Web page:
With airmiles and addresses, RaGa must sustain his connect to party and people
By Prabhu Chawla | Published: 24th September 2017 04:00 AM |
The paradox of politics is that leaders make history with politically incorrect high-profile actions to assume power. Congress Vice President Rahul Gandhi is the known Houdini of the political stage; vanishing with inexplicable regularity from self-created scenarios charged with the rhetoric of revolt, but ending with a whimper. Is he really a reluctant politico on the prowl, or an unfortunate hostage to public inconsistency? Famous for his frequent disappearing acts to secret locations across the globe, he has grabbed prime time news hour and front-page space with a well-publicised trip to claim intellectual space in the West.
His aides, however, hope his past preference for shoot-and-scoot activism will now give way to some sustained activity. Last week, he chose the USA as the launch base for his latest innings of political engagement. His speaking gigs over there grabbed attention at home when he admitted to home truths, owning up to the cardinal mistakes of his party and communicating a cohesive critique of the Narendra Modi government.
The Congress has now prepared a lengthy calendar of meetings in both India and abroad to re-launch their leader as an effective alternative to India’s indomitably popular Prime Minister. According to published reports and party scuttlebutt, Rahul is expected to visit Japan, China and a few East Asian counties to present his Idea of India vs Modi’s. He is also expected to crisscross India, addressing meetings of students, farmers and party workers and hold interactions with various groups of opinion-makers.
Rahul has done similar exercises in the past. He has eaten humble fare at a Dalit’s home and spent the night alfresco, braving mosquitoes on a cheap string-cot. In April, he appeared at AIIMS, Delhi, to show support and sympathy to a professor on hunger strike against corruption and the tawdry stare of institutional infrastructure.
This was before his trip to Hyderabad to join the protest against the suicide of a Dalit student. He was also conspicuous by his presence at the JNU to defend freedom of expression. He dramatically tore up an amendment proposed by his party to prevent convicted politicians from losing their seats in the legislature. Though he participates little in parliamentary debates, Rahul occasionally made the Treasury benches uncomfortable with Kalawati-type remarks.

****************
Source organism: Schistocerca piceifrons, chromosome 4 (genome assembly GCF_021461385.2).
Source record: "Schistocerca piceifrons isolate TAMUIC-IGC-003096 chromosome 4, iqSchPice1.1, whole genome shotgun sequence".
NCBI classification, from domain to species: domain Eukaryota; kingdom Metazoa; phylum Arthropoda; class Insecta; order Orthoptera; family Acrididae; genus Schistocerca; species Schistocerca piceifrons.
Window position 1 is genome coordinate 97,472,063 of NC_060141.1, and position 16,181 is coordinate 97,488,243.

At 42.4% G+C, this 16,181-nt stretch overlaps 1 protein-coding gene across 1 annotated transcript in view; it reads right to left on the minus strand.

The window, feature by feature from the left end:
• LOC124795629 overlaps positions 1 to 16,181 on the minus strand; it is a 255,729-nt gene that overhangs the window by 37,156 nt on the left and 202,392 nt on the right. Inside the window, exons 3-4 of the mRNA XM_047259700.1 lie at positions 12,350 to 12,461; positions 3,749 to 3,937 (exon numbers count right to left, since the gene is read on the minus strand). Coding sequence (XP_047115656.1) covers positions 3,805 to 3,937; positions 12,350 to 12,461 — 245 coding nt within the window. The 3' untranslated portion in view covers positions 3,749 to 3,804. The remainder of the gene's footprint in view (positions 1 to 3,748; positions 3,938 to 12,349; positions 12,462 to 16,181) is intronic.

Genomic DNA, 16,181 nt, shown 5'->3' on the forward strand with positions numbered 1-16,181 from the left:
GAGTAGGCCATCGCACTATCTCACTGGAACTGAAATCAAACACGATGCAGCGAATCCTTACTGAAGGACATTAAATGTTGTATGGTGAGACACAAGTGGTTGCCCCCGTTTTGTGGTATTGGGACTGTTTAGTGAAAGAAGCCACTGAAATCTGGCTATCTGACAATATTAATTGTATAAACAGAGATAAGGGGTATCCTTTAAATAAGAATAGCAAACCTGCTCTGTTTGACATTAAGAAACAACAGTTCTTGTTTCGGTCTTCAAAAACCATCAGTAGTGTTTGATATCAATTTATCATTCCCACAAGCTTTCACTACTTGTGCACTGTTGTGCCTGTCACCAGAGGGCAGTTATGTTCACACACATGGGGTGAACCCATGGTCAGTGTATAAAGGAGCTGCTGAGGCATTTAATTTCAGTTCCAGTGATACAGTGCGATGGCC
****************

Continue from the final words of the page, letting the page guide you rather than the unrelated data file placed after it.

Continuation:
But even after almost 13 years of active public life, Rahul is yet to establish himself as a leader who is steady in his approach to practical politics. Consistency is not one of his virtues. Surrounded by obscure semi-political advisors and hangers-on, the janta perceives him as a person who is incapable of putting an advance plan in place; yet is hasty to cash in on any new idea, which can provide him visibility for the moment.
However, this time Rahul’s US visit was different. For the first time, his advisors had planned a well-structured agenda. He was able to connect with the right sort of people at carefully-chosen venues, thanks to the involvement of political colleagues such as Sam Pitroda, Shashi Tharoor and Milind Deora, who are plugged into the American mind-set and the complexities of the Indian Diaspora. Pitroda put the trip in its correct political perspective by asserting that the visit was planned as the start of a “new conversation by the party” with the objective of re-positioning Rahul, who has been widely misunderstood and wrongly defined by the monolithic BJP ‘machine’.